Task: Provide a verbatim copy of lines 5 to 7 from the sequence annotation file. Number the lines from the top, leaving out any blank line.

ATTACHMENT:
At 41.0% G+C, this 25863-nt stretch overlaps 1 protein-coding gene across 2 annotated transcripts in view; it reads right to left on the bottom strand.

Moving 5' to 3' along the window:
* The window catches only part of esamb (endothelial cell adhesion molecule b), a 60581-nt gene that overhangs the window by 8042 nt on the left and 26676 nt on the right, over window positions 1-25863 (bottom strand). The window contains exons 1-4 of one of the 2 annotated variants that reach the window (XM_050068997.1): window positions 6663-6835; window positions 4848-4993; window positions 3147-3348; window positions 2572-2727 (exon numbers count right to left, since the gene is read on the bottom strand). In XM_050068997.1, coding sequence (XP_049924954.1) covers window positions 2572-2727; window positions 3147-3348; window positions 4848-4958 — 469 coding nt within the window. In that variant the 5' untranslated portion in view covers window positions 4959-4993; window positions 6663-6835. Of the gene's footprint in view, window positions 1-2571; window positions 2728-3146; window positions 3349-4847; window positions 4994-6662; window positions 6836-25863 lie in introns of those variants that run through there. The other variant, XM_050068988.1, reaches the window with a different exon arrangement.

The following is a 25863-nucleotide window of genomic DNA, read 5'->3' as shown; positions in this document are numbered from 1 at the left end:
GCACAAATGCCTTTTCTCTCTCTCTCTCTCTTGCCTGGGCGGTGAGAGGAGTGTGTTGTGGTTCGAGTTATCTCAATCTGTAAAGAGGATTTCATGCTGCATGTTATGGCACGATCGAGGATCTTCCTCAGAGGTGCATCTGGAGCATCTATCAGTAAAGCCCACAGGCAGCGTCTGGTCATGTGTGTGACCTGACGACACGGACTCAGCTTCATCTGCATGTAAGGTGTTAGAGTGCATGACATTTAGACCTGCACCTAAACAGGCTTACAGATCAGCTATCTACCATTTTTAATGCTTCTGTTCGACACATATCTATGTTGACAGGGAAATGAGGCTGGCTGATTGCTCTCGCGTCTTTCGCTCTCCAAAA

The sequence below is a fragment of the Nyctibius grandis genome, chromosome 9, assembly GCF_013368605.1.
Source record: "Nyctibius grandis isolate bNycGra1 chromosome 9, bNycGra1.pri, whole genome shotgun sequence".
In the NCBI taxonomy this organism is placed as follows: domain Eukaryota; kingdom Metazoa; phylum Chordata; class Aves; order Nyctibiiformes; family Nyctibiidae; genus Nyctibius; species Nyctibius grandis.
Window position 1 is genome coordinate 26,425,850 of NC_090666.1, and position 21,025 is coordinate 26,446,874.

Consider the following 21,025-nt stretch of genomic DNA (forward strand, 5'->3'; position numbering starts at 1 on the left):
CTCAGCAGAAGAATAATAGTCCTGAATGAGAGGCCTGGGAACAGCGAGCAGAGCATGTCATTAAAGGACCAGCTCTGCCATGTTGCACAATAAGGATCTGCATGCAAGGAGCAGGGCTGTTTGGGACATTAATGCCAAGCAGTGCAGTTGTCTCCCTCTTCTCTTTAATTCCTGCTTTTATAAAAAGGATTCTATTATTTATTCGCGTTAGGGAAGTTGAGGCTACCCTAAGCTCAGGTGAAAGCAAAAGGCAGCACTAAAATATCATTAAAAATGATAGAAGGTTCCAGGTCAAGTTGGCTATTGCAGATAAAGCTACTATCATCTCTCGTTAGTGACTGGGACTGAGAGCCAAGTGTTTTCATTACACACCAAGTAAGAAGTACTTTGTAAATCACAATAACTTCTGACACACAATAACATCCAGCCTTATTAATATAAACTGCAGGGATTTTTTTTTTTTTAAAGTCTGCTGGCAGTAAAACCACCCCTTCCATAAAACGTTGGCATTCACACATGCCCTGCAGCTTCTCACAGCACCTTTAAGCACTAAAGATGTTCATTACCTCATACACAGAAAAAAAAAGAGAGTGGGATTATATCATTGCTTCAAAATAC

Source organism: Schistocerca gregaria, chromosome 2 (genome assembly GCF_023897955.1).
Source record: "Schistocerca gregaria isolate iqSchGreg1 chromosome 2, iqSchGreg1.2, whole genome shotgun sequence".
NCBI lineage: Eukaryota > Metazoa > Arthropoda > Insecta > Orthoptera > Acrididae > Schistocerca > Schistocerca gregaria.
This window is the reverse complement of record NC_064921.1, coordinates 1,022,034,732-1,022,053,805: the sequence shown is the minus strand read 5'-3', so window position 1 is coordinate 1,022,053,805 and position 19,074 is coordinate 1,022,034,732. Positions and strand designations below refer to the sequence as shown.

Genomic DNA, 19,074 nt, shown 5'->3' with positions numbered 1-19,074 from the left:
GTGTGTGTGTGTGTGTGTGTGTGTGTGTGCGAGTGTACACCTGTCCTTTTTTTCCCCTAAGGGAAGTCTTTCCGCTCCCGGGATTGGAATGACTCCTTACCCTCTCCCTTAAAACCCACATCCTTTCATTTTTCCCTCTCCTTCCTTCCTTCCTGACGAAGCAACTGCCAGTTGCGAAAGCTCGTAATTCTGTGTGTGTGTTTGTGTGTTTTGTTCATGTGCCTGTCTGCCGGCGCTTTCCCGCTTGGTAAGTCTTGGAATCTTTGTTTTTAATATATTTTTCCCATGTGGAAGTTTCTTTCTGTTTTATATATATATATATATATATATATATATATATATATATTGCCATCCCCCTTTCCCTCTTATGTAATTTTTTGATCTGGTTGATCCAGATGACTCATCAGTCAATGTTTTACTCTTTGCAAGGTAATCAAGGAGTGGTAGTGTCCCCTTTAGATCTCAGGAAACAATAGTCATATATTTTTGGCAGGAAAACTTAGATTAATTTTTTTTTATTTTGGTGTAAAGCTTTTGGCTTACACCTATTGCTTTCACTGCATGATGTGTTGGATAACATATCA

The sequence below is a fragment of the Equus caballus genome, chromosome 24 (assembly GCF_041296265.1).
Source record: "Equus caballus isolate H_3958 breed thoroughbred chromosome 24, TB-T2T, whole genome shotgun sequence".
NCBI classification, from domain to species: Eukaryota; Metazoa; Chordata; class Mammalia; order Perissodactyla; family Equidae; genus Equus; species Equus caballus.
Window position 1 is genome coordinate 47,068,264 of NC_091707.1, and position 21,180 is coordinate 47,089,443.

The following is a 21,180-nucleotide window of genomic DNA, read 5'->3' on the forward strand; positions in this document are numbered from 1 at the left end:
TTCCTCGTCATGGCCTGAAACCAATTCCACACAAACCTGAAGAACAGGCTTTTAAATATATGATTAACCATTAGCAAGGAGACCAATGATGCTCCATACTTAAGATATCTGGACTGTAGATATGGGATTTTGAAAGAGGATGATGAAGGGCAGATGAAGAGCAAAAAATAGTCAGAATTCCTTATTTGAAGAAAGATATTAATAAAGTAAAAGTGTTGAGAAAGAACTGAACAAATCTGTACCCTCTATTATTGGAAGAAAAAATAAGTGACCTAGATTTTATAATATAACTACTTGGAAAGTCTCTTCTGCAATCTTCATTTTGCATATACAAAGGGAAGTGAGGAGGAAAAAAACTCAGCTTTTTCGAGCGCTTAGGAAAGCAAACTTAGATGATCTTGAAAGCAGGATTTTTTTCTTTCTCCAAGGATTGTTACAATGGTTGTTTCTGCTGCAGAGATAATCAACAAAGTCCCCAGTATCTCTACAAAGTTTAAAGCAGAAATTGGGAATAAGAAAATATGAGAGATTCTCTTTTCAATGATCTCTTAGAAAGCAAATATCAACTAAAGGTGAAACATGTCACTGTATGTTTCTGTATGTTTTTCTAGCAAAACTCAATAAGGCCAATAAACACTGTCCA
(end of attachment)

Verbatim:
GCACAAATGCCTTTTCTCTCTCTCTCTCTCTTGCCTGGGCGGTGAGAGGAGTGTGTTGTGGTTCGAGTTATCTCAATCTGTAAAGAGGATTTCATGCTGCATGTTATGGCACGATCGAGGATCTTCCTCAGAGGTGCATCTGGAGCATCTATCAGTAAAGCCCACAGGCAGCGTCTGGTCATGTGTGTGACCTGACGACACGGACTCAGCTTCATCTGCATGTAAGGTGTTAGAGTGCATGACATTTAGACCTGCACCTAAACAGGCTTACAGATCAGCTATCTACCATTTTTAATGCTTCTGTTCGACACATATCTATGTTGACAGGGAAATGAGGCTGGCTGATTGCTCTCGCGTCTTTCGCTCTCCAAAA

The sequence below is a fragment of the Nyctibius grandis genome, chromosome 9, assembly GCF_013368605.1.
Source record: "Nyctibius grandis isolate bNycGra1 chromosome 9, bNycGra1.pri, whole genome shotgun sequence".